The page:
Sometimes we meet people who tell us: "I want to give my testimony." Usually this means, "I want to tell how faith in Christ has changed my life." This is the pattern: "I was totally lost, disgraced, a poor sinner, an evil-doer. But now, I am a model citizen, a friendly person, a good example as a parent and spouse. Why? Because I have accepted Jesus Christ as my Lord and Savior, therefore all is well in my life."
Is this the Gospel? Is this testimony of the love of Christ and eternal life? Beware of this emphasis on one's own experience, one's own story. In the parable of the Pharisee and the tax-collector (Lucas 18:9-14), our Lord talked of a very religious man, or one who thought he was very religious and had a strong faith. But, in truth, he was an egotist, for the Pharisee prayed like this:
"Lord, I thank you that I am not as other men: thieves, unjust, adulterers, even as this tax collector."
In fact, the Pharisee did not give thanks to God, but to himself for his own virtues. On the other hand, the tax collector did not present a dramatic story, nor did he make a list of his transgressions. He simply said. "I am a sinner, Lord, I do not deserve your kindness." The point of the parable is the contrast between pride and humility. The Pharisee had false humility, because he did not believe that he was a sinner and had pride in his good works.
It is possible to have pride in one's sins, too. "Oh, Lord! As a sinner, I was a harder case than others. Thus, the change in my life has been greater than the rest. You have favored me more with Your grace."
The tax collector had the right attitude. He was not focused on his own works or those of other men, good or bad, but on the mercy of God. This is true humility.
In our epistle for today, the Apostle Paul showed true humility, too. He gave testimony to his personal faith, but focused on the object of that faith, Jesus Christ. Many people nowadays have "faith in faith", that is, if you believe in something hard enough, that in itself is a meritorious work.
St. Paul did not speak of faith apart from the content of faith. He was right, because without a basis in facts, faith is an illusion. There is no hope in wishful thinking. Maybe I would like to fly like a bird, but in reality I can't. Maybe I want the love of God, but apart from the Gospel of Christ, there is no hope, no assurance of God's love or of eternal life.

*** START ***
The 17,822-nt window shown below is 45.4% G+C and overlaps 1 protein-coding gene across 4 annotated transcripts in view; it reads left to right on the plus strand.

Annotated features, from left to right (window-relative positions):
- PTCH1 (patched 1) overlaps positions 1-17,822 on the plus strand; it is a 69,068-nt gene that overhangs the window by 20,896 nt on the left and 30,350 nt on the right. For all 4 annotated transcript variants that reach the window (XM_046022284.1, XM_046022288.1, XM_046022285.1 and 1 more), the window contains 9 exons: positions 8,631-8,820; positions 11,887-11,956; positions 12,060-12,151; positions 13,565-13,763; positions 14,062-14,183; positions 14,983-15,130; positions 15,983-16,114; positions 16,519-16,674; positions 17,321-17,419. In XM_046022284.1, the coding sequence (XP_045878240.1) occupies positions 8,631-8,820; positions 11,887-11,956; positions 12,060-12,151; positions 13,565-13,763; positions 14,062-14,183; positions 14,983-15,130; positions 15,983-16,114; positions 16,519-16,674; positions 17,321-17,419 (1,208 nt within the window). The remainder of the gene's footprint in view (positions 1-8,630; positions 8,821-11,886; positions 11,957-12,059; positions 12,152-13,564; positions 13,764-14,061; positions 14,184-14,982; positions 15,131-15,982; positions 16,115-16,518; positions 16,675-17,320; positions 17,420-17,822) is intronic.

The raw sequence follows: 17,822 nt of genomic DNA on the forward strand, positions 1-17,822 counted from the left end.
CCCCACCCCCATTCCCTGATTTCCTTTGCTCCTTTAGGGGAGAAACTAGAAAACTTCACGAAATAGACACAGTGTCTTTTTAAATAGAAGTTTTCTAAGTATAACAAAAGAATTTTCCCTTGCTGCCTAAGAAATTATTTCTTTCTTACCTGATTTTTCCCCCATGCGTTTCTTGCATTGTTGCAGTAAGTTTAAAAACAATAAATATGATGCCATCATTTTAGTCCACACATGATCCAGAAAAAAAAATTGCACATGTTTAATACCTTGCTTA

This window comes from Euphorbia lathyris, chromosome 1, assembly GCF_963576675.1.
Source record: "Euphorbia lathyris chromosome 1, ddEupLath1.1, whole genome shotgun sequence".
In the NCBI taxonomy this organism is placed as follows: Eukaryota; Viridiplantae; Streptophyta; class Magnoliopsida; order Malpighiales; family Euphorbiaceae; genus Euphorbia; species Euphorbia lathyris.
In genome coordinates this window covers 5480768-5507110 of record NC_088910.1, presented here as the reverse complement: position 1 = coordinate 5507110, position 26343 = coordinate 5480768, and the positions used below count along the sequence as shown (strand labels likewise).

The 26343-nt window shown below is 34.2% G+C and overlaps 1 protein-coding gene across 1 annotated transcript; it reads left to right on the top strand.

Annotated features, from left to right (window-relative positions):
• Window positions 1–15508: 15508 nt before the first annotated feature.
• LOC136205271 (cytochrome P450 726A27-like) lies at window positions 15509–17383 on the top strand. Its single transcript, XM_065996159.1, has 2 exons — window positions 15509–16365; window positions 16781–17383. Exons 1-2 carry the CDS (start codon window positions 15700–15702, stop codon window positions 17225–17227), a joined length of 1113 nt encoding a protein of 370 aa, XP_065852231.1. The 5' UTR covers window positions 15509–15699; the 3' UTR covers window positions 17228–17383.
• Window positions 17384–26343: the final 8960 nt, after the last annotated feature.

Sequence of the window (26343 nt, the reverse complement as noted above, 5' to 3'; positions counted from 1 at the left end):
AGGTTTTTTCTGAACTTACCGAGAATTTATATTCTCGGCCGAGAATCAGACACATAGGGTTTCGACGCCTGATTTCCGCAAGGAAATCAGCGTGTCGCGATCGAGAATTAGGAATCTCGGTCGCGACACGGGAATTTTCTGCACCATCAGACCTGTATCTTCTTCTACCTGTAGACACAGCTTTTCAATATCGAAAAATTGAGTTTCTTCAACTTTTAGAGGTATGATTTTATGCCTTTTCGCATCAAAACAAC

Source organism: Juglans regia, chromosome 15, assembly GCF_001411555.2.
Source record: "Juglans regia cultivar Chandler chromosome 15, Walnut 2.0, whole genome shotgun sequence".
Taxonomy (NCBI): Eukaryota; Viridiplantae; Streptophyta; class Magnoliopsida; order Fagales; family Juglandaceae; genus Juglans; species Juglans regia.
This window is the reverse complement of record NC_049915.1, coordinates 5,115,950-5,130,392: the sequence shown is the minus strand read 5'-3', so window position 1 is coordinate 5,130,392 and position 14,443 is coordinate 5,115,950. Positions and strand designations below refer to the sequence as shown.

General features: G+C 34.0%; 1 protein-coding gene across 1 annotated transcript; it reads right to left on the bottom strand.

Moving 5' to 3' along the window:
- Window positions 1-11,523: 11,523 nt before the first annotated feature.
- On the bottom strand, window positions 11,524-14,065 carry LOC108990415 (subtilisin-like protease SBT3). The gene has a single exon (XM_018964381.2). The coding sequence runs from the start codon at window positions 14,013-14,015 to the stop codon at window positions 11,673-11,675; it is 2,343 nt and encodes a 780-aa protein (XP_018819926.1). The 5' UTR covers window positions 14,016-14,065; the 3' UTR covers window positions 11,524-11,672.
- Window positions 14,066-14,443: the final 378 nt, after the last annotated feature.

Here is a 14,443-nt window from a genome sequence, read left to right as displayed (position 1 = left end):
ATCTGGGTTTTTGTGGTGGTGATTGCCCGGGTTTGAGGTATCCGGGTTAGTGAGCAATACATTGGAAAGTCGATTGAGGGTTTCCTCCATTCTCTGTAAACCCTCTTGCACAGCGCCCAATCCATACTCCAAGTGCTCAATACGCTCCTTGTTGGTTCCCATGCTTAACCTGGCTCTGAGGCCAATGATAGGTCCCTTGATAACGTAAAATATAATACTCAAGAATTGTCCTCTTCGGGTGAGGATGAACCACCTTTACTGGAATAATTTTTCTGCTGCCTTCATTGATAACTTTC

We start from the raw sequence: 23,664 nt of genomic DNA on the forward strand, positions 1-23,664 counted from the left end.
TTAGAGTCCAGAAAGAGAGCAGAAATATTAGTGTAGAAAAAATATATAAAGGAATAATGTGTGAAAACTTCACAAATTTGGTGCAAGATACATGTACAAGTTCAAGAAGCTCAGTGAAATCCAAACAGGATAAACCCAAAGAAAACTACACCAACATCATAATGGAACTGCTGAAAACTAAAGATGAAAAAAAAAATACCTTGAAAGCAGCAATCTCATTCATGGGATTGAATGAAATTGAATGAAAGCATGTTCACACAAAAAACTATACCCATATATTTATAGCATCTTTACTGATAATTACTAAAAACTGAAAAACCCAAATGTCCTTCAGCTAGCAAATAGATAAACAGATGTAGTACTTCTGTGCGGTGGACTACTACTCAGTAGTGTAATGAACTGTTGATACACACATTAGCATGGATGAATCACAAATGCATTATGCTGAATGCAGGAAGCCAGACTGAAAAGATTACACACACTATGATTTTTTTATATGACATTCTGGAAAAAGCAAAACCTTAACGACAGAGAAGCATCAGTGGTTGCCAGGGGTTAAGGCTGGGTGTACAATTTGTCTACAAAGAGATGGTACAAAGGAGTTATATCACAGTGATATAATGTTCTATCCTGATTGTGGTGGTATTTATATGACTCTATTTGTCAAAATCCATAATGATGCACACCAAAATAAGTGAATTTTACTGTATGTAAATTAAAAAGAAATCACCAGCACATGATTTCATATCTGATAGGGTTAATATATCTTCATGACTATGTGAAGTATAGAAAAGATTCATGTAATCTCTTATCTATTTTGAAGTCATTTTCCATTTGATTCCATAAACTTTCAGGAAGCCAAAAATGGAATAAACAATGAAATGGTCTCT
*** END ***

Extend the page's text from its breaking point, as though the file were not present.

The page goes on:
In chapter 15 of his first letter to the Corinthians, St. Paul talks of the key tenet of our faith: The resurrection of Jesus Christ. The risen Christ is the Gospel. As Paul says in the verses that follow our reading, if Christ has not risen, our faith is in vain and we still are dead in our sins.
Because the Christian faith is based on facts. It is a fact that Christ in His lifetime fulfilled the law of God, suffered the punishment for our sins and died on the cross in our place. Christ gained the victory over death for us.
We believe that God created the laws of nature. He created an orderly universe. Therefore we have the security that, for example, the sun will rise in the east every morning. We have the assurance of rain in its season and the harvest of crops. But we also may be sure that God can intervene in natural processes to accomplish His purpose. This type of intervention is called a miracle.
The greatest miracle is the resurrection of Jesus Christ. Because Christ rose, we have the promise of resurrection and eternal life ourselves. And there were many witnesses to this event. Historians tell us that the corrupt Jewish and Roman authorities certainly were hard-pressed to refute the belief in Jesus' resurrection. Why? As St. Paul says, many people saw Christ alive after the crucifixion, once 500 people at the same time. Also, St. Peter and the other apostles, James, the brother of our Lord, and finally Paul himself.
Why does Paul emphasize the majority of the 500 were still alive at the time of his writing? If the story of the resurrection were not true, they could refute it. However, they were eyewitnesses to its truth.
Observe Paul's humility. He confessed that he persecuted believers, but now was a believer himself by the grace of God. He did not talk of his good works or his own experiences, only of the fact of Christ's appearance in his life. The testimony of Christ is the fact of the risen Christ and His presence in our world, thanks be to God. The church is the body of Christ and we are living members because of our baptism. We hear the voice of Christ in the preaching of the Holy Scriptures and we receive the body and blood of Christ in the sacrament of the Lord's Supper.
All power and glory belong to God and of Him we testify.
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